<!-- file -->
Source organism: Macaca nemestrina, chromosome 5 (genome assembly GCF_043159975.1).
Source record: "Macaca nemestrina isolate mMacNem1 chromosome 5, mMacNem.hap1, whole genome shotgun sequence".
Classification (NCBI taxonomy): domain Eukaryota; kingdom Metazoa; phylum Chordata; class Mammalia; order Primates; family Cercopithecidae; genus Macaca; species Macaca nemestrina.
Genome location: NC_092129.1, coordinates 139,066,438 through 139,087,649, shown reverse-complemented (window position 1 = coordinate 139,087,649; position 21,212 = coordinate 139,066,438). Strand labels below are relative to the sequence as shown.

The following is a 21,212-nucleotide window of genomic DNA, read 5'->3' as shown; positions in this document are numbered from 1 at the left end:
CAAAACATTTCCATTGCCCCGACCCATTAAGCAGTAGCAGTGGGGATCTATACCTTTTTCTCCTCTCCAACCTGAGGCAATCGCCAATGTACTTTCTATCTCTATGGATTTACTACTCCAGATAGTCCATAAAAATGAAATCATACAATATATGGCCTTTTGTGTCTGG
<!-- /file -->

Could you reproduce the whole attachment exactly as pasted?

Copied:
Source organism: Macaca nemestrina, chromosome 5 (genome assembly GCF_043159975.1).
Source record: "Macaca nemestrina isolate mMacNem1 chromosome 5, mMacNem.hap1, whole genome shotgun sequence".
Classification (NCBI taxonomy): domain Eukaryota; kingdom Metazoa; phylum Chordata; class Mammalia; order Primates; family Cercopithecidae; genus Macaca; species Macaca nemestrina.
Genome location: NC_092129.1, coordinates 139,066,438 through 139,087,649, shown reverse-complemented (window position 1 = coordinate 139,087,649; position 21,212 = coordinate 139,066,438). Strand labels below are relative to the sequence as shown.

The following is a 21,212-nucleotide window of genomic DNA, read 5'->3' as shown; positions in this document are numbered from 1 at the left end:
CAAAACATTTCCATTGCCCCGACCCATTAAGCAGTAGCAGTGGGGATCTATACCTTTTTCTCCTCTCCAACCTGAGGCAATCGCCAATGTACTTTCTATCTCTATGGATTTACTACTCCAGATAGTCCATAAAAATGAAATCATACAATATATGGCCTTTTGTGTCTGG